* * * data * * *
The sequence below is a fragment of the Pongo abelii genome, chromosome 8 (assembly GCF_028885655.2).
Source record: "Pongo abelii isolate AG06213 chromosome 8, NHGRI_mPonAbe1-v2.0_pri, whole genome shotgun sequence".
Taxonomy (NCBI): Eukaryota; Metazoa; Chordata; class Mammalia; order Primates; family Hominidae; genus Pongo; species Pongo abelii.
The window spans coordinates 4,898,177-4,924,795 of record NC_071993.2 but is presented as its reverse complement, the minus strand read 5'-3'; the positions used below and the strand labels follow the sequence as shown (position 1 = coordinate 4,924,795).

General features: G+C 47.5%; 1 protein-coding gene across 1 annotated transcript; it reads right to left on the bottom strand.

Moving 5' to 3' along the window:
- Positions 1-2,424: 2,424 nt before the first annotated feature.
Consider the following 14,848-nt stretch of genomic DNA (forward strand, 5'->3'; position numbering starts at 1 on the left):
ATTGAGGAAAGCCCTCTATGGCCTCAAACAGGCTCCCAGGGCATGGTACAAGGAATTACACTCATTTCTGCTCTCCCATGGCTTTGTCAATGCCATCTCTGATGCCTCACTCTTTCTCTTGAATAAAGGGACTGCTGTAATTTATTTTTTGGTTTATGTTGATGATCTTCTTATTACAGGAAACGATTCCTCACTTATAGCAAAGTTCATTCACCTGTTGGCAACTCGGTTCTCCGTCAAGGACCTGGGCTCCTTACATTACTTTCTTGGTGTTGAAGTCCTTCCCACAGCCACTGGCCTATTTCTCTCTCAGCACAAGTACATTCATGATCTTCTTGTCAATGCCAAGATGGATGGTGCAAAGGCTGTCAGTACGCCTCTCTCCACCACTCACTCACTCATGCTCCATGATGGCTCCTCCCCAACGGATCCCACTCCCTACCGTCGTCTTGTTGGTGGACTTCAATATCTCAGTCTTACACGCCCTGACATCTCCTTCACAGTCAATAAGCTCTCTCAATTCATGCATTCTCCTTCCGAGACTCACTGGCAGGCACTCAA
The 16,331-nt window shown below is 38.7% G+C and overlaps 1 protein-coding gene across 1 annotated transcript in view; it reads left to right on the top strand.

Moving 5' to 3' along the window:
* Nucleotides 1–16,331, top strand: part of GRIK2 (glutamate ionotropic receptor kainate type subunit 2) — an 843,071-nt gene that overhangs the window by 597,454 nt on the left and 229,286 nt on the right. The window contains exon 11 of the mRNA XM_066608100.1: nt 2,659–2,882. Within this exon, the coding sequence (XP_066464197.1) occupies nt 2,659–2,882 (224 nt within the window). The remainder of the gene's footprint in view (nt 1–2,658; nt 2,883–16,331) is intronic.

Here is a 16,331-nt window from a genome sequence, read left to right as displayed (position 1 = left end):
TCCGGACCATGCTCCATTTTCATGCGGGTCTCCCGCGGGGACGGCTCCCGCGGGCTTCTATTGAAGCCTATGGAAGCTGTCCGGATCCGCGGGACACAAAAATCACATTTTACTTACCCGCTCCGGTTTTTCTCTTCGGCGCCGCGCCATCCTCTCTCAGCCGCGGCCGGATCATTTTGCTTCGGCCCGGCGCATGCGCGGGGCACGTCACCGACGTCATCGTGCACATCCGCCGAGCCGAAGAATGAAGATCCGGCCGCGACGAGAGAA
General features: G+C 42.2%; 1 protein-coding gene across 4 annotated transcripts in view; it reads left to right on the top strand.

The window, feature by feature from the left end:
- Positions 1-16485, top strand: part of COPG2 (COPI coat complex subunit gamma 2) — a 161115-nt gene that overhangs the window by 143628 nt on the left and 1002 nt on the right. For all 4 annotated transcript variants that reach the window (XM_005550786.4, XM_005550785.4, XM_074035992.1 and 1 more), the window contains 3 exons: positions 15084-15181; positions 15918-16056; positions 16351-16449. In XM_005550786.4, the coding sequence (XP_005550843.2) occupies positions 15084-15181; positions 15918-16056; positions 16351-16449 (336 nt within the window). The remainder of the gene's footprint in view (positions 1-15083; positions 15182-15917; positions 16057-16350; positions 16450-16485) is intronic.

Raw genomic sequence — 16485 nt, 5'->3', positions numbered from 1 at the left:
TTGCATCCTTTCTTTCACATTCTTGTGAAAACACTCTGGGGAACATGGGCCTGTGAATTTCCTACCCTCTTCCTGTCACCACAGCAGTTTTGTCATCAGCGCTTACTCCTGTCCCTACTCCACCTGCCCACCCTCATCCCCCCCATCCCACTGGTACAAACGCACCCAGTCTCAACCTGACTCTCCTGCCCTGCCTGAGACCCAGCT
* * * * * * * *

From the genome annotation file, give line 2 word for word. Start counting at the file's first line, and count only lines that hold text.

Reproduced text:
Source record: "Pongo abelii isolate AG06213 chromosome 8, NHGRI_mPonAbe1-v2.0_pri, whole genome shotgun sequence".